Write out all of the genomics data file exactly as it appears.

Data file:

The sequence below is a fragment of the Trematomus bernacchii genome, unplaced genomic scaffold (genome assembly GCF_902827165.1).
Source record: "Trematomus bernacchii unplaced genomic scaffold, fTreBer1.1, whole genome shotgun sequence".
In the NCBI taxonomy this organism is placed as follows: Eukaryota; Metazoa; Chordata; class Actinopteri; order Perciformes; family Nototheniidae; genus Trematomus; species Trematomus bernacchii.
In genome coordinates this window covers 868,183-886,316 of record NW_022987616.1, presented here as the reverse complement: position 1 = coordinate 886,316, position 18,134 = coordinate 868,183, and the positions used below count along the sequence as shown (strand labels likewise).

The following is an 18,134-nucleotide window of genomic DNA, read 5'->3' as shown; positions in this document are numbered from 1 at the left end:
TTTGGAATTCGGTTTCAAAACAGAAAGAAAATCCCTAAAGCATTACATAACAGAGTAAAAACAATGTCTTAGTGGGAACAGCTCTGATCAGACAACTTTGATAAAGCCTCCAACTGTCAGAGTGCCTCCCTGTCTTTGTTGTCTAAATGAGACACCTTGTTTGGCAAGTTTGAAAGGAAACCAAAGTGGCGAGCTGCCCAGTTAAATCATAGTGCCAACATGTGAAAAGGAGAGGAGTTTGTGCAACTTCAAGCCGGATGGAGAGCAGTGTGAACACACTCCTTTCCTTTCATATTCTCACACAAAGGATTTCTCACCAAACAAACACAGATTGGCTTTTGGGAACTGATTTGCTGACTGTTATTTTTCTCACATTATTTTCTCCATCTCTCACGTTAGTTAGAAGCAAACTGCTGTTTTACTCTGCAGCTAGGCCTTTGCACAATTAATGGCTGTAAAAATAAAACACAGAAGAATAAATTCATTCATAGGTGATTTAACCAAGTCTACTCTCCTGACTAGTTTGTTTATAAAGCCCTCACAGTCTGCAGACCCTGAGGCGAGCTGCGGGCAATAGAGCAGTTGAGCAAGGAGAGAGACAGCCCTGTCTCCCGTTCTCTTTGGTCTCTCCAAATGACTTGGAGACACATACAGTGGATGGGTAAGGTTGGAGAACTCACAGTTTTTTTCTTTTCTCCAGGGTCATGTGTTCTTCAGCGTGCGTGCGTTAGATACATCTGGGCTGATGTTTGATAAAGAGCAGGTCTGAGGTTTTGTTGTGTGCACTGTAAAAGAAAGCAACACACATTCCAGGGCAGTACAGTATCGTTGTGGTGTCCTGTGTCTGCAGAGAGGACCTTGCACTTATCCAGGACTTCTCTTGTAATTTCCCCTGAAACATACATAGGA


The sequence below is a fragment of the Trematomus bernacchii genome, unplaced genomic scaffold (genome assembly GCF_902827165.1).
Source record: "Trematomus bernacchii unplaced genomic scaffold, fTreBer1.1, whole genome shotgun sequence".
In the NCBI taxonomy this organism is placed as follows: Eukaryota; Metazoa; Chordata; class Actinopteri; order Perciformes; family Nototheniidae; genus Trematomus; species Trematomus bernacchii.
In genome coordinates this window covers 868,183-886,316 of record NW_022987616.1, presented here as the reverse complement: position 1 = coordinate 886,316, position 18,134 = coordinate 868,183, and the positions used below count along the sequence as shown (strand labels likewise).

The following is an 18,134-nucleotide window of genomic DNA, read 5'->3' as shown; positions in this document are numbered from 1 at the left end:
TTTGGAATTCGGTTTCAAAACAGAAAGAAAATCCCTAAAGCATTACATAACAGAGTAAAAACAATGTCTTAGTGGGAACAGCTCTGATCAGACAACTTTGATAAAGCCTCCAACTGTCAGAGTGCCTCCCTGTCTTTGTTGTCTAAATGAGACACCTTGTTTGGCAAGTTTGAAAGGAAACCAAAGTGGCGAGCTGCCCAGTTAAATCATAGTGCCAACATGTGAAAAGGAGAGGAGTTTGTGCAACTTCAAGCCGGATGGAGAGCAGTGTGAACACACTCCTTTCCTTTCATATTCTCACACAAAGGATTTCTCACCAAACAAACACAGATTGGCTTTTGGGAACTGATTTGCTGACTGTTATTTTTCTCACATTATTTTCTCCATCTCTCACGTTAGTTAGAAGCAAACTGCTGTTTTACTCTGCAGCTAGGCCTTTGCACAATTAATGGCTGTAAAAATAAAACACAGAAGAATAAATTCATTCATAGGTGATTTAACCAAGTCTACTCTCCTGACTAGTTTGTTTATAAAGCCCTCACAGTCTGCAGACCCTGAGGCGAGCTGCGGGCAATAGAGCAGTTGAGCAAGGAGAGAGACAGCCCTGTCTCCCGTTCTCTTTGGTCTCTCCAAATGACTTGGAGACACATACAGTGGATGGGTAAGGTTGGAGAACTCACAGTTTTTTTCTTTTCTCCAGGGTCATGTGTTCTTCAGCGTGCGTGCGTTAGATACATCTGGGCTGATGTTTGATAAAGAGCAGGTCTGAGGTTTTGTTGTGTGCACTGTAAAAGAAAGCAACACACATTCCAGGGCAGTACAGTATCGTTGTGGTGTCCTGTGTCTGCAGAGAGGACCTTGCACTTATCCAGGACTTCTCTTGTAATTTCCCCTGAAACATACATAGGA